Longtime Indianapolis 500 team owner Dennis Reinbold was asked point blank earlier this month about the fuel that drives him to return year after year to the Indianapolis Motor Speedway.
“I’ve got to win this race,” the Greenwood auto dealership owner replied. “I mean, we need to win, and that’s really it. That’s the only reason we show up – to put the car in victory lane. We work year-round to try to do that and try to improve and get better than we have before.”
The personable team owner is among the early teams in the series that has evolved into the NTT IndyCar Series. Driver Robbie Buhl won for Dreyer & Reinbold Racing in 2000 at Orlando, Fla. His team competed in the series until 2013; since then, it has been a multiple-car effort in the Indianapolis 500.
Reinbold returns with drivers Sage Karam for his sixth 500, JR Hildebrand for the second time with the team and ninth overall.
“Sixth times a charm,” Karam, 24 years old, said of his prospects Sunday.
The team’s best finish came in 2012 when Oriol Servia finished fourth for co-owners Reinbold and Panther Racing. Last year, Karam started 24th, worked his way into sixth place on lap 154 but then crashed on the next lap. Hildebrand started 27th and finished 11th.
“A lot of times I’ll sit there through the middle of the race and say, all the things that we worked on in the last year have piled up to this moment, and we’re as prepared and ready to win this race as possible, and for whatever reason we haven’t pulled that off quite as of yet,” Reinbold explained. “Here’s to this being the year.”
Reinbold, a descendent of Duesenberg racing mechanic “Pop” Dryer, strives to return to the IndyCar series fulltime.
“That’s definitely on our radar,” he said hopefully. “We do aspire to be more involved; we believe in IndyCar very, very much. We may have to do part-time to get there. We have to make it work out financially and every other aspect.”
Meanwhile, Dreyer & Reinbold Racing has four cars in IMG-sanctioned American Rallycross ARX2 with six different drivers, including Karam. The team won the 2017 championship and was second last year. Internationally, rallycross is to begin racing with electric-powered cars in 2022 overseas.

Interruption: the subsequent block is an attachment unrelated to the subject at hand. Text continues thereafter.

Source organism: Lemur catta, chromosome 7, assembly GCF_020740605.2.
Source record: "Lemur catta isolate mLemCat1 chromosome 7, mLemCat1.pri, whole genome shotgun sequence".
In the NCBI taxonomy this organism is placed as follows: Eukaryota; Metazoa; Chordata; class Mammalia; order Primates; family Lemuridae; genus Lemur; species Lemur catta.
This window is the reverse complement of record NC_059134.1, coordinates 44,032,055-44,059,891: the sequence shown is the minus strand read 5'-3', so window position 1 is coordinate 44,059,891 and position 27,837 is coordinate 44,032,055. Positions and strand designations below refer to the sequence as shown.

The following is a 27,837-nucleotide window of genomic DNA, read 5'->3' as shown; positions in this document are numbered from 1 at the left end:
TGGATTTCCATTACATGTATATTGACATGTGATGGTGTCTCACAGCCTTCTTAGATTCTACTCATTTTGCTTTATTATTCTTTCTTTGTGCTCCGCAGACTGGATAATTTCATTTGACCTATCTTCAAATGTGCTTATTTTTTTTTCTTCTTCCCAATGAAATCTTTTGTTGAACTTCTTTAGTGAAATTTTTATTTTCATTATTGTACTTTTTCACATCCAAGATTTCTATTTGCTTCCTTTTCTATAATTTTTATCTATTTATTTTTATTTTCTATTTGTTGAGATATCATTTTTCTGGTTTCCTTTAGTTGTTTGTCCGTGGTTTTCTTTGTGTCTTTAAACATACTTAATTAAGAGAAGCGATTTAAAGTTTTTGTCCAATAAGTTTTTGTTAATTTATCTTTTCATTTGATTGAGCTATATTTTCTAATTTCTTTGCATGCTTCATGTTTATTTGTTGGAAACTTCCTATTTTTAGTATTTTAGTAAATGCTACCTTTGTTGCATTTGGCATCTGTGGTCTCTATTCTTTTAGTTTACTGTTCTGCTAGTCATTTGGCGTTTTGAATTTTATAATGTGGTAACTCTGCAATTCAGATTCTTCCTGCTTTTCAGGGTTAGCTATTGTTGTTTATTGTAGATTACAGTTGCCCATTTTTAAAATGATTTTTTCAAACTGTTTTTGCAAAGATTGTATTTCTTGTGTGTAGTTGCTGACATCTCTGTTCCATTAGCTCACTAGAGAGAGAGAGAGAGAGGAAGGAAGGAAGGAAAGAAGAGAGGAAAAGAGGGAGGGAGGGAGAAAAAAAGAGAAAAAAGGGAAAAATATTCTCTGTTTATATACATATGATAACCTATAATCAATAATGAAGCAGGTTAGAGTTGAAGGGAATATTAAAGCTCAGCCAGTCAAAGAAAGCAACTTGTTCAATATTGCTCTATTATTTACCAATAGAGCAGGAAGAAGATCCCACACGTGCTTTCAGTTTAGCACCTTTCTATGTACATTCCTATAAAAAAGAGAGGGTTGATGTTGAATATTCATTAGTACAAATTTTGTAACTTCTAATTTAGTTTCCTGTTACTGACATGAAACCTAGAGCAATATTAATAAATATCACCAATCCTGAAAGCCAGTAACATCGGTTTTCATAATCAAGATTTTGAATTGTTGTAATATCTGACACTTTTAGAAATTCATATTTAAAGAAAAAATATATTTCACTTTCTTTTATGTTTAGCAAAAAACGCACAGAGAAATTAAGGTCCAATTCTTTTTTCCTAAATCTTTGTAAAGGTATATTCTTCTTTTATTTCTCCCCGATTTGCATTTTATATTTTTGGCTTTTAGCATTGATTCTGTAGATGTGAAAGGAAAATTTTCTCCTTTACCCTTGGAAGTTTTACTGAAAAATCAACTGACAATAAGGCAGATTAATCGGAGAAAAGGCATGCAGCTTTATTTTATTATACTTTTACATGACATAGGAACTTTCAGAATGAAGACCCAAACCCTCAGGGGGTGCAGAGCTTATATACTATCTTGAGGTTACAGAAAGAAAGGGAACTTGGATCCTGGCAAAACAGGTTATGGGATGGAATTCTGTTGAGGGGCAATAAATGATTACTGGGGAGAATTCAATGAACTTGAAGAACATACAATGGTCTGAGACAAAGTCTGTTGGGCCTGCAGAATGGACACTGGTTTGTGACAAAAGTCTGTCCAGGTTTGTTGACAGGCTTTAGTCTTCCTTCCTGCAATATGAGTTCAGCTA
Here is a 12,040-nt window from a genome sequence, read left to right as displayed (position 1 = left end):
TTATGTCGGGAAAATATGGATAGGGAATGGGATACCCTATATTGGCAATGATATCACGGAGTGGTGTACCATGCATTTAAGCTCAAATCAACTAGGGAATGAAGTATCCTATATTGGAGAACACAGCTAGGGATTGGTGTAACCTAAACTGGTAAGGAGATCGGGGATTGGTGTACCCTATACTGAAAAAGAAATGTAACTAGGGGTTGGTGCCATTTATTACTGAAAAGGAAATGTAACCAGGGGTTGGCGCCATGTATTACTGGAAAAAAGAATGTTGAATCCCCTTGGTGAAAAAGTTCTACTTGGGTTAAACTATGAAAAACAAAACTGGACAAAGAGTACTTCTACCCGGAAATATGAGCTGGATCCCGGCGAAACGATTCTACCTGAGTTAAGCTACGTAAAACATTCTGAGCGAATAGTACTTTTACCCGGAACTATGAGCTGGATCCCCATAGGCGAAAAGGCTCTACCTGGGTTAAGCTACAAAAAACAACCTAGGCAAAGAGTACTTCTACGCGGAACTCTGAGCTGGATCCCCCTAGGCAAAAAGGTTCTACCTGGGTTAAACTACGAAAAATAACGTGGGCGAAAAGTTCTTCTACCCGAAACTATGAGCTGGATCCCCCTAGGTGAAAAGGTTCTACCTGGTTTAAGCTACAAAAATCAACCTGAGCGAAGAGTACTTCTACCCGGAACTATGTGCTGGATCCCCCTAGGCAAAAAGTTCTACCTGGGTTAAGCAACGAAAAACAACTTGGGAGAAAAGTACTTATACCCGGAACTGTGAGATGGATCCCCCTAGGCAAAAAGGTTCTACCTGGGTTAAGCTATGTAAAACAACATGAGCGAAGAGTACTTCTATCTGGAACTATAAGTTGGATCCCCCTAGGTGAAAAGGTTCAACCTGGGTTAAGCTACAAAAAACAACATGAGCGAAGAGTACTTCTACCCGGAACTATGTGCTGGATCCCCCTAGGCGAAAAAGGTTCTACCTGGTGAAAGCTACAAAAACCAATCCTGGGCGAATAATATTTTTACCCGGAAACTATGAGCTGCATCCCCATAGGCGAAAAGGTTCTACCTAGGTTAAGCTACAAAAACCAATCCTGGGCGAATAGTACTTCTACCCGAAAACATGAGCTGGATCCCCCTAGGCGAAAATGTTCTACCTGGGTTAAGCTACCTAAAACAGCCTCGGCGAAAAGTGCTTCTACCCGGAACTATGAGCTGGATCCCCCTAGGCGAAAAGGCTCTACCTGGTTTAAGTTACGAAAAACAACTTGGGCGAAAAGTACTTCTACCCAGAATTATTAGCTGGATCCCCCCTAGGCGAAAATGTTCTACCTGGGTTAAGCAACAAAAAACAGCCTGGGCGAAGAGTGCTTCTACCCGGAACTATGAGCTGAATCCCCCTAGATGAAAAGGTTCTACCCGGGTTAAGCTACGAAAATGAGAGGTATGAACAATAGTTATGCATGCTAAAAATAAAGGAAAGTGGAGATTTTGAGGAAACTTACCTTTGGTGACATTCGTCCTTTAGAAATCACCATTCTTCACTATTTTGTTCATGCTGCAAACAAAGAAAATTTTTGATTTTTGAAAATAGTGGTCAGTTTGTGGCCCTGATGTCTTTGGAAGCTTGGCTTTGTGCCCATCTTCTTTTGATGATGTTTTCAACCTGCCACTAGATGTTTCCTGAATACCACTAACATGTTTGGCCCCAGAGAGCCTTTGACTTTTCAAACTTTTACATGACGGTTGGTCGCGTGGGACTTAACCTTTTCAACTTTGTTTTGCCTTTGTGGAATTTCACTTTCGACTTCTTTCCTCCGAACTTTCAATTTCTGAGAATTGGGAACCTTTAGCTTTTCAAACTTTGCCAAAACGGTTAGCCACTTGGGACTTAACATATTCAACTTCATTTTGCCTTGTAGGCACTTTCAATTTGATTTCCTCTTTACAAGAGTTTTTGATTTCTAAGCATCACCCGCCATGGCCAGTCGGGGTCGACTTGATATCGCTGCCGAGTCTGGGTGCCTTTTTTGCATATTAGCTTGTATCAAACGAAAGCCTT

Owning two racecars among eight “one-off” cars, Reinbold laughed when asked about fulltime teams having guaranteed spots in the Indianapolis 500.
He immediately grinned and said, “It says they’re scared of us.”
Reinbold added, “I don’t think it’s an issue. I mean, we have to beat people to get in the race this year, so it’s going to be the same way going forward.”
Wearing No. 48, the local sponsored SalesForce Chevrolet Dallara driven by Hildebrand is a tribute to famed team owner, car builder and driver Dan Gurney. Bobby Unser provided Gurney with his only 500 win in the 1975 500. Gurney finished second in 1968 and 1969 driving his famed Eagle brand.
Hildebrand qualified late Saturday at 227.908 mph and is on the outside of the seventh row.
Karam tried five times to qualify among positions 10-30 under the new format but wasn’t fast enough so he was among six drivers seeking three last-row positions. After a long rain delay, the former high school wrestler put the No. 24 WIX Filters in the field at 227.740 mph, the fastest among qualifiers for the last row.
“When you do something special, it really feels great,” Karam said of his pressure-filled run. “You look at the guys in the last chance six now. There were big names and big teams. We’re a strong one-off race team.”
They hope to show the strength of Dreyer Reinbold Racing on race day Sunday.